Cannabis & Trauma: It's Personal
Healing Trauma With Cannabis: The Journey, According to Two Survivors & Cannabis Activists
Livvie Vasquez and Ashley Manta are survivors, entrepreneurs, and advocates for using cannabis as a way to heal from trauma. I had the opportunity to ask them about their unique experiences in the cannabis industry and what others can learn from them.
Livvie Vasquez, founder of Livvie Smalls Events, is a chef and cannabis advocate who combines her knowledge in both subjects to create a blended experience of intimate fine dining and cannabis education. Ashley Manta is the founder of Cannasexual, a lifestyle and event brand that produces pleasure-focused events and educational workshops using cannabis. Both are survivors and use their platforms to help others heal.
1. A Lawsuit Making Hertory
“We didn’t have a bar or someplace with security or safety to consume [cannabis]...we had to do it in our co-worker's car or house.”
Vasquez, a survivor of workplace assault and harassment, recently won a lawsuit against her past employer, MindRite dispensary. Vasquez started her career at MindRite with resounding success, getting promoted two times in an eighteen-month period. But she noticed how the seemingly relaxed business environment was allowing male colleagues to get away with behavior that is unacceptable in other workplaces. She told me how the laws around the cannabis industry led to her and her colleagues being sampling cannabis in unsafe and unsupervised environments. She said, “we didn’t have a bar or someplace with security or safety to consume [cannabis]...we had to do it in our co-worker's car or house.”
On one of these occasions, after getting nominated for a Dope Award, Vasquez believes she was assaulted. This and other incidents of assault and harassment that followed led Vasquez close to her breaking point.
“My hair started falling out. I was having so much anxiety about going to work that I was vomiting all day and night for my shifts...I was completely triggered and I did not feel safe.”
Finally, Vasquez couldn’t take it anymore and went to her female boss, telling her what had happened. Instead of being met with empathy and action, she was demoted. Despite being low on funds and the unemployment office telling her there was nothing they could do to help her, despite not knowing where she was going next, Vasquez decided she had to quit her job.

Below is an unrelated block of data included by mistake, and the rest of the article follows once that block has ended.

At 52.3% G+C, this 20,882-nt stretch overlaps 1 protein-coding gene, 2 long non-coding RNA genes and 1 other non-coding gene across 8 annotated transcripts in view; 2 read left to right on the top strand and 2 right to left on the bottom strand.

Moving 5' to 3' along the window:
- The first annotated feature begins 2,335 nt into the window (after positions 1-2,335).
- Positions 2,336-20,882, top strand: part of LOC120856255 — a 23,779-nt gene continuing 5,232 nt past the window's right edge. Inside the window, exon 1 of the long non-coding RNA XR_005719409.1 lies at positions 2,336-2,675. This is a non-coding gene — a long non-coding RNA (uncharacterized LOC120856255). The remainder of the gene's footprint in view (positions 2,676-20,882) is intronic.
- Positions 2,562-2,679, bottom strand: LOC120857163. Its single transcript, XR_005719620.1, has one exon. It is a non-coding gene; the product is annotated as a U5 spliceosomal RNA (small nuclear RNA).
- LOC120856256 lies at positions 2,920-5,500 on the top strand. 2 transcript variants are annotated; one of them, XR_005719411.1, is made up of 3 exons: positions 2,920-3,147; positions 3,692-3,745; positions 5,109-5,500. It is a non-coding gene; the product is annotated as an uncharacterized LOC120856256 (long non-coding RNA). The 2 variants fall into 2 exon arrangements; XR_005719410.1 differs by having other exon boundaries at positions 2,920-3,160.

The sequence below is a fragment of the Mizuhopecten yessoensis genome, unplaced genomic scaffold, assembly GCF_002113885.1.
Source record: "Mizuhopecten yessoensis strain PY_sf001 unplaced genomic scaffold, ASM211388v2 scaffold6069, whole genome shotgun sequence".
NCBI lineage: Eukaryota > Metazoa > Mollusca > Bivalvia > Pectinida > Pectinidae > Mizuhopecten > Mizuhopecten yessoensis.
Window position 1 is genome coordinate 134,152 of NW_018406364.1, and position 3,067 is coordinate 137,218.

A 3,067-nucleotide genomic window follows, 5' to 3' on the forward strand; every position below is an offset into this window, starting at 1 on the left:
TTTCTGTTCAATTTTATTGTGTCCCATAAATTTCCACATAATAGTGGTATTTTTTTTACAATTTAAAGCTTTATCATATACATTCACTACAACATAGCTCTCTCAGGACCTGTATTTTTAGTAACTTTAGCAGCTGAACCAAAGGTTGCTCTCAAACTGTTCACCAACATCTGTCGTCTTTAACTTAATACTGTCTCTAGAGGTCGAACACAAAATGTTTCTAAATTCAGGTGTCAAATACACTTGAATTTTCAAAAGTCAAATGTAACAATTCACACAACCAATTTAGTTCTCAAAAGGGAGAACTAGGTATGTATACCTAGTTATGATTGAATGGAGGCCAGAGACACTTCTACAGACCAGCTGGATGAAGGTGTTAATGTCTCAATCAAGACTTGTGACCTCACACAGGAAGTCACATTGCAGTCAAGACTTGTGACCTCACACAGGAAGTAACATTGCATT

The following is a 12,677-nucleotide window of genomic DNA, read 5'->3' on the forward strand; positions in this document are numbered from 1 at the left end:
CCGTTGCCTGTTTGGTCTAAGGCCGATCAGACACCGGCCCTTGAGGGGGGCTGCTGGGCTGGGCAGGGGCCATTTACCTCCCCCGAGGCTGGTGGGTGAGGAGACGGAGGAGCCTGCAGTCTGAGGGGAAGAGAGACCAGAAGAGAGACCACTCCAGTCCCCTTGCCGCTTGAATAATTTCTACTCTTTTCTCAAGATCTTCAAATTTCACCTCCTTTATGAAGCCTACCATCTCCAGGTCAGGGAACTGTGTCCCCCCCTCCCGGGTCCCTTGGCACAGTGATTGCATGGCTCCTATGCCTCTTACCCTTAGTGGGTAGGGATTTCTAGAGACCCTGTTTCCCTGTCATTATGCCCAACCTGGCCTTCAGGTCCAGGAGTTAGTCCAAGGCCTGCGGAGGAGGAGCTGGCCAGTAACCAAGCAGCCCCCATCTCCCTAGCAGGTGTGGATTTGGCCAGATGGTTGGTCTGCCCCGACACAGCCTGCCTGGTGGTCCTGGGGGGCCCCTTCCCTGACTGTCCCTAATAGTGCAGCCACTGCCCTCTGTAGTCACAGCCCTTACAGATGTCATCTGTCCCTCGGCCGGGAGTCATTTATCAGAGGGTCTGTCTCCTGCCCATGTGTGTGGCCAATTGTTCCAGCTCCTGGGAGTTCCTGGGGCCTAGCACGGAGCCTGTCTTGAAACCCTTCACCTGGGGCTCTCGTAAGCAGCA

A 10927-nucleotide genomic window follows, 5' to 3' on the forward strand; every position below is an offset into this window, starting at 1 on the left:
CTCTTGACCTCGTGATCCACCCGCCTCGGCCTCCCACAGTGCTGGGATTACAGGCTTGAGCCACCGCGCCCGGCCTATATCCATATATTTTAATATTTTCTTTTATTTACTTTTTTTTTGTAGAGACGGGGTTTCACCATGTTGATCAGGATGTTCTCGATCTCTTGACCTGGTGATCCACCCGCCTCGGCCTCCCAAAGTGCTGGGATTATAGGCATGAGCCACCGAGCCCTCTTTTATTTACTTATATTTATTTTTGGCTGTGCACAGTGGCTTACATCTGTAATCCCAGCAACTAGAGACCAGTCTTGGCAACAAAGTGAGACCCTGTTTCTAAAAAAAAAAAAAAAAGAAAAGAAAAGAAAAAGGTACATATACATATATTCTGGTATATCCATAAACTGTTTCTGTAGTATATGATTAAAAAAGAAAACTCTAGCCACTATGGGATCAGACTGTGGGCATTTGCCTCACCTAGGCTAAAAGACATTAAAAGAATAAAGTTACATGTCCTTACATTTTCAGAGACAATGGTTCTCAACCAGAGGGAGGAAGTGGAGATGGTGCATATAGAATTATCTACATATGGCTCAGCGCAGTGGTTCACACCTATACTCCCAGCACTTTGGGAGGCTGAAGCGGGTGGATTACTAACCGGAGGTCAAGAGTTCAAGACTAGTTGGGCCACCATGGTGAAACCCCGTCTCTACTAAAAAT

The day Vasquez quit that job, she started her own business. Two days after that, the first news articles about Harvey Weinstein appeared and the Times Up Movement started gaining attention. Vasques took this as a sign that her story with MindRite would not end with her defeat. After contacting Times Up and getting in touch with a lawyer, Vasquez spent the next two years fighting for her case to go to court. She says that it was not only important for her to see this through, but it was important for there to be a case on record of workplace assault and harassment in the cannabis industry being won.
“I needed it to be a case that’s out there so other women feel empowered to fight their lawsuits in the cannabis industry.”
2. Finding Your Dosage
“All anecdotal research is storytelling.”
Finding the type of cannabis dosage and type isn’t as simple as matching diagnosis to a medicine. Vasquez says, “You could be absorbing things differently because of your age...your digestion...your trauma making different issues in your body.” And not to mention this has to be done in conjunction with talk therapy and other methods of healing that have nothing to do with cannabis consumption.